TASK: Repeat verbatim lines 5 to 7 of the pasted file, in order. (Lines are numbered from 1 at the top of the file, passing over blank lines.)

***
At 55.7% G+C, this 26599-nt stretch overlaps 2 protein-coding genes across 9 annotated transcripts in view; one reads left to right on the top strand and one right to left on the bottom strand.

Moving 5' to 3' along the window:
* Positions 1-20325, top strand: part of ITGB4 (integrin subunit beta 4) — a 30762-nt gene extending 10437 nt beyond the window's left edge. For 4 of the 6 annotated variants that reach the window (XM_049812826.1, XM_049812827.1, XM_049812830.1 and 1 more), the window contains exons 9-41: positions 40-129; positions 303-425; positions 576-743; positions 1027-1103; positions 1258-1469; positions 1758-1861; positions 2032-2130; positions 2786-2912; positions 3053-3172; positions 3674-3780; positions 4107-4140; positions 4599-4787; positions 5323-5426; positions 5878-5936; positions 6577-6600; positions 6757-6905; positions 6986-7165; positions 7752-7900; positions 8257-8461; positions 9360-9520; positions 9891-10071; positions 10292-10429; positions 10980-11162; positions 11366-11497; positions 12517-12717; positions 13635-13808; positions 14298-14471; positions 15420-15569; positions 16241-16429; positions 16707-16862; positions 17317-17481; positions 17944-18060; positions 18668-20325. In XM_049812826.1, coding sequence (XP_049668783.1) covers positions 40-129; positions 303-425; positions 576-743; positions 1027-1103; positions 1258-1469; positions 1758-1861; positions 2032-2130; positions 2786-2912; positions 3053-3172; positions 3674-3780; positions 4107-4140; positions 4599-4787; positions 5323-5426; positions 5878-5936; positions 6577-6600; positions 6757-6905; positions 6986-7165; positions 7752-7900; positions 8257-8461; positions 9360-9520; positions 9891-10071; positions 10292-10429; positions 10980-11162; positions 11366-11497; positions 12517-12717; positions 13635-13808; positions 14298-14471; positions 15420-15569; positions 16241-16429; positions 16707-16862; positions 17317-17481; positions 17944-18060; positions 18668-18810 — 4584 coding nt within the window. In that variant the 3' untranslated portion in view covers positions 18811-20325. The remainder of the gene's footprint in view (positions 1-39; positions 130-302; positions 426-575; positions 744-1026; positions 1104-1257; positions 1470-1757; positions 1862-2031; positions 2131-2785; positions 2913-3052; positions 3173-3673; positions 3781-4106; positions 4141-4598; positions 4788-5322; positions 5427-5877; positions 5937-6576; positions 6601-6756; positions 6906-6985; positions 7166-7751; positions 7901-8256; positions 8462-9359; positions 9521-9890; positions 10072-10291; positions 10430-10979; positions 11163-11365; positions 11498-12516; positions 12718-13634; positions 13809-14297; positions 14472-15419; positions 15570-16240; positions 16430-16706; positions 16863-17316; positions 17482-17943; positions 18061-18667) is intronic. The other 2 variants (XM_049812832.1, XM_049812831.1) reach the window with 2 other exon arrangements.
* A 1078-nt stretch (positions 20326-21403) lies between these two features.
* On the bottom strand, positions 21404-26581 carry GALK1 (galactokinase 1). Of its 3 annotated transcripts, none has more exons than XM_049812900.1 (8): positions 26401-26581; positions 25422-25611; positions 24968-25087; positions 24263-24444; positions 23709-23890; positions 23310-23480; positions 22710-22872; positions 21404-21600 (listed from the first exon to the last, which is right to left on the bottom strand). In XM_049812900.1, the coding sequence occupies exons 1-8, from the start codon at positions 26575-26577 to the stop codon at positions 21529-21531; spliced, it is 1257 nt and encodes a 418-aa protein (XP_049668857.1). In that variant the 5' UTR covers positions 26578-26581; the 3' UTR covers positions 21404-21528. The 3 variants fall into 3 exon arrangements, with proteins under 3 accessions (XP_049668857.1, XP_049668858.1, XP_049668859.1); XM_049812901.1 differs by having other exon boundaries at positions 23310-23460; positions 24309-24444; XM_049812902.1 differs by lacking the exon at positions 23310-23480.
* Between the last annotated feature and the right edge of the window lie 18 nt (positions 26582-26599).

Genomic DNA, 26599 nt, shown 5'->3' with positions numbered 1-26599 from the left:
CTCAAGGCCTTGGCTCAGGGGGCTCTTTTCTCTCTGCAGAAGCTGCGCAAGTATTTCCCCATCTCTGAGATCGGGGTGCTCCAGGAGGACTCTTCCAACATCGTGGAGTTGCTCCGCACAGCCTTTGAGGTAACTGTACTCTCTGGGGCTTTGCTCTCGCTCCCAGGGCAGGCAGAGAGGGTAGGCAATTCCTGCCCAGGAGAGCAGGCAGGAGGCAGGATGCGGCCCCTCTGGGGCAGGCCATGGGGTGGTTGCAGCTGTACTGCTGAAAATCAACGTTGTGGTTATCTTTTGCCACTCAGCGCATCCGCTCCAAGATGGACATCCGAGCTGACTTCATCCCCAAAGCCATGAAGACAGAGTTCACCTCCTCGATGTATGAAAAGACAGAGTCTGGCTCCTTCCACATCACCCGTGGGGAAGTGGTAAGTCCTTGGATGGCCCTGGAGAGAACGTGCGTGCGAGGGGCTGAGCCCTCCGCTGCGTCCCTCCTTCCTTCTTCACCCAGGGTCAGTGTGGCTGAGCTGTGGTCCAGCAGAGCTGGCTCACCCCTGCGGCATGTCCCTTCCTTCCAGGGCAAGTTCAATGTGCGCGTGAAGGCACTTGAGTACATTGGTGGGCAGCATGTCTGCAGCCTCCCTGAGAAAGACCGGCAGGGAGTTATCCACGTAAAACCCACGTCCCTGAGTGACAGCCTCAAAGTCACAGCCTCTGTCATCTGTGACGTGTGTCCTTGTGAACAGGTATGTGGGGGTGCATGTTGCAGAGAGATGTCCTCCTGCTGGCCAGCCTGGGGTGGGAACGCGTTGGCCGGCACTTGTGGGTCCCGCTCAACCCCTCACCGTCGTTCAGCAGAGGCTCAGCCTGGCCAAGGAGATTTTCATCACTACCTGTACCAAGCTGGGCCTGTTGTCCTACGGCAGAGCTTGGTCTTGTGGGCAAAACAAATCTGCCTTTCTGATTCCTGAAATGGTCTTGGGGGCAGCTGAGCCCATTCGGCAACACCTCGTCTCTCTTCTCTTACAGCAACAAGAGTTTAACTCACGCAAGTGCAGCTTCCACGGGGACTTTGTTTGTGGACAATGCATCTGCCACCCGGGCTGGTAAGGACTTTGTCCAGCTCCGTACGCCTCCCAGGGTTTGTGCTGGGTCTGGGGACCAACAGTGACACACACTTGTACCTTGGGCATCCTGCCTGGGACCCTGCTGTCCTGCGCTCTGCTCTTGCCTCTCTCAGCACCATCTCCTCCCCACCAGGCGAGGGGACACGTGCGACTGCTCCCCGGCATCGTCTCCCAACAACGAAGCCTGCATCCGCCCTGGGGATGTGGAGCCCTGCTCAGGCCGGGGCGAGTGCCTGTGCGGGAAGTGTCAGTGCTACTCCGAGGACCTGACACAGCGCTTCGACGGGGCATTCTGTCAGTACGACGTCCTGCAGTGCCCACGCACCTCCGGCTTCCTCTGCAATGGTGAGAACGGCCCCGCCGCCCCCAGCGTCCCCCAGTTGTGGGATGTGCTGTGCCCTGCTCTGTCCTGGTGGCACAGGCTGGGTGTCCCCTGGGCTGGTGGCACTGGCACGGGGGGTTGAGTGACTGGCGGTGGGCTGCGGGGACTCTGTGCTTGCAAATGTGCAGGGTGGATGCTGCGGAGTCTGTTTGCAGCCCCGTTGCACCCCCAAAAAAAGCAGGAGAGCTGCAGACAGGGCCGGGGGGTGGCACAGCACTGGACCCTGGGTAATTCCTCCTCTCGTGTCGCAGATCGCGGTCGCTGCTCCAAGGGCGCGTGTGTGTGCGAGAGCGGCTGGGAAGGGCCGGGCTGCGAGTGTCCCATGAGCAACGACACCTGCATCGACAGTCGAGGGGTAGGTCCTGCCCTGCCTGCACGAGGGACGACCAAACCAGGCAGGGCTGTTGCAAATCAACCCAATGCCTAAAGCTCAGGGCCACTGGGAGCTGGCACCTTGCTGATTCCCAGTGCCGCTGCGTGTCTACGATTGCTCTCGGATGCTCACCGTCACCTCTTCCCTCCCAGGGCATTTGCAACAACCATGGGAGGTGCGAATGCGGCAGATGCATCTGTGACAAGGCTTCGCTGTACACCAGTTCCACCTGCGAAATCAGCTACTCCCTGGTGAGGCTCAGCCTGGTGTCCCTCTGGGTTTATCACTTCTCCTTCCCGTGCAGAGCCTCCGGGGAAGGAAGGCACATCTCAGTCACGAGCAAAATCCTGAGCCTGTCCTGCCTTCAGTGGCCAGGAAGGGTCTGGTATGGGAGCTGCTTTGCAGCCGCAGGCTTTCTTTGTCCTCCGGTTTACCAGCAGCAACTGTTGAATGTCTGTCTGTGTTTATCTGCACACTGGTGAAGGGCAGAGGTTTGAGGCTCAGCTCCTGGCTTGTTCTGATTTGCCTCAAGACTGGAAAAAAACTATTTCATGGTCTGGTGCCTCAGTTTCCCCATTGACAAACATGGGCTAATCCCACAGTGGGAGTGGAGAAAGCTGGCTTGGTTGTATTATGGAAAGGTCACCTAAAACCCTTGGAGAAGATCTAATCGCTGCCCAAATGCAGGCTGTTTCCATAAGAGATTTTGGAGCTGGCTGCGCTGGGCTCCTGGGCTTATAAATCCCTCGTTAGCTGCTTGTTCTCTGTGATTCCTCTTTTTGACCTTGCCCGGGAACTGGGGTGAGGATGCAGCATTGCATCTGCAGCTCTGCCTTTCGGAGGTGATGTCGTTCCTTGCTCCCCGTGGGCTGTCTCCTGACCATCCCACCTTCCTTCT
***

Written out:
* On the bottom strand, positions 21404-26581 carry GALK1 (galactokinase 1). Of its 3 annotated transcripts, none has more exons than XM_049812900.1 (8): positions 26401-26581; positions 25422-25611; positions 24968-25087; positions 24263-24444; positions 23709-23890; positions 23310-23480; positions 22710-22872; positions 21404-21600 (listed from the first exon to the last, which is right to left on the bottom strand). In XM_049812900.1, the coding sequence occupies exons 1-8, from the start codon at positions 26575-26577 to the stop codon at positions 21529-21531; spliced, it is 1257 nt and encodes a 418-aa protein (XP_049668857.1). In that variant the 5' UTR covers positions 26578-26581; the 3' UTR covers positions 21404-21528. The 3 variants fall into 3 exon arrangements, with proteins under 3 accessions (XP_049668857.1, XP_049668858.1, XP_049668859.1); XM_049812901.1 differs by having other exon boundaries at positions 23310-23460; positions 24309-24444; XM_049812902.1 differs by lacking the exon at positions 23310-23480.
* Between the last annotated feature and the right edge of the window lie 18 nt (positions 26582-26599).

Genomic DNA, 26599 nt, shown 5'->3' with positions numbered 1-26599 from the left: